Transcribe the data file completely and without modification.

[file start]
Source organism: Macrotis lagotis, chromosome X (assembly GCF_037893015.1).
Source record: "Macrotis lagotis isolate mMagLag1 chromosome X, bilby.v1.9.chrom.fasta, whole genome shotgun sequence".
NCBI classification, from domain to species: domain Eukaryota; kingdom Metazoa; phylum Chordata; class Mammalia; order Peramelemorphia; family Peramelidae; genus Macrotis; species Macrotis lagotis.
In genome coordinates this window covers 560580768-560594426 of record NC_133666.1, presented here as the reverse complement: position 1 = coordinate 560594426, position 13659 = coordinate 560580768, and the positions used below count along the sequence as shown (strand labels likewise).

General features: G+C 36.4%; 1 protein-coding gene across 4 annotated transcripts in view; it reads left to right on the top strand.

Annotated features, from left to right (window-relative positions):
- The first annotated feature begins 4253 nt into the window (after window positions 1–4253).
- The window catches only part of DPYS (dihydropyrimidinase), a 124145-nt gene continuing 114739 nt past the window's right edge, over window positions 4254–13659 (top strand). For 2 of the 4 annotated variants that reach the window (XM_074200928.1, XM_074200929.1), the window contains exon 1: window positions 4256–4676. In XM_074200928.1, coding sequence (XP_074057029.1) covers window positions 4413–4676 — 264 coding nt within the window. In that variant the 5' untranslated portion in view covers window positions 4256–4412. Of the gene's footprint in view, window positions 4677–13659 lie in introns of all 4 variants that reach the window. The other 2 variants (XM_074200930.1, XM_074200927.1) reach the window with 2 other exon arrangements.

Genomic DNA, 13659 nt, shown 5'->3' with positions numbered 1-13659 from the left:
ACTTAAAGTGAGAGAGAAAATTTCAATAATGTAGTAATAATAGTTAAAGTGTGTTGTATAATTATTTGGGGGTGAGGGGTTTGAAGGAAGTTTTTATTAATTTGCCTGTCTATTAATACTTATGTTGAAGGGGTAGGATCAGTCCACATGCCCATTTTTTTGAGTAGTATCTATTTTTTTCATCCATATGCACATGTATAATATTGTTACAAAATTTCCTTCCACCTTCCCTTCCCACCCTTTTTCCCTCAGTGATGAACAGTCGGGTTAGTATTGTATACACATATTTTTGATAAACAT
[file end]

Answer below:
Source organism: Macrotis lagotis, chromosome X (assembly GCF_037893015.1).
Source record: "Macrotis lagotis isolate mMagLag1 chromosome X, bilby.v1.9.chrom.fasta, whole genome shotgun sequence".
NCBI classification, from domain to species: domain Eukaryota; kingdom Metazoa; phylum Chordata; class Mammalia; order Peramelemorphia; family Peramelidae; genus Macrotis; species Macrotis lagotis.
In genome coordinates this window covers 560580768-560594426 of record NC_133666.1, presented here as the reverse complement: position 1 = coordinate 560594426, position 13659 = coordinate 560580768, and the positions used below count along the sequence as shown (strand labels likewise).

General features: G+C 36.4%; 1 protein-coding gene across 4 annotated transcripts in view; it reads left to right on the top strand.

Annotated features, from left to right (window-relative positions):
- The first annotated feature begins 4253 nt into the window (after window positions 1–4253).
- The window catches only part of DPYS (dihydropyrimidinase), a 124145-nt gene continuing 114739 nt past the window's right edge, over window positions 4254–13659 (top strand). For 2 of the 4 annotated variants that reach the window (XM_074200928.1, XM_074200929.1), the window contains exon 1: window positions 4256–4676. In XM_074200928.1, coding sequence (XP_074057029.1) covers window positions 4413–4676 — 264 coding nt within the window. In that variant the 5' untranslated portion in view covers window positions 4256–4412. Of the gene's footprint in view, window positions 4677–13659 lie in introns of all 4 variants that reach the window. The other 2 variants (XM_074200930.1, XM_074200927.1) reach the window with 2 other exon arrangements.

Genomic DNA, 13659 nt, shown 5'->3' with positions numbered 1-13659 from the left:
ACTTAAAGTGAGAGAGAAAATTTCAATAATGTAGTAATAATAGTTAAAGTGTGTTGTATAATTATTTGGGGGTGAGGGGTTTGAAGGAAGTTTTTATTAATTTGCCTGTCTATTAATACTTATGTTGAAGGGGTAGGATCAGTCCACATGCCCATTTTTTTGAGTAGTATCTATTTTTTTCATCCATATGCACATGTATAATATTGTTACAAAATTTCCTTCCACCTTCCCTTCCCACCCTTTTTCCCTCAGTGATGAACAGTCGGGTTAGTATTGTATACACATATTTTTGATAAACAT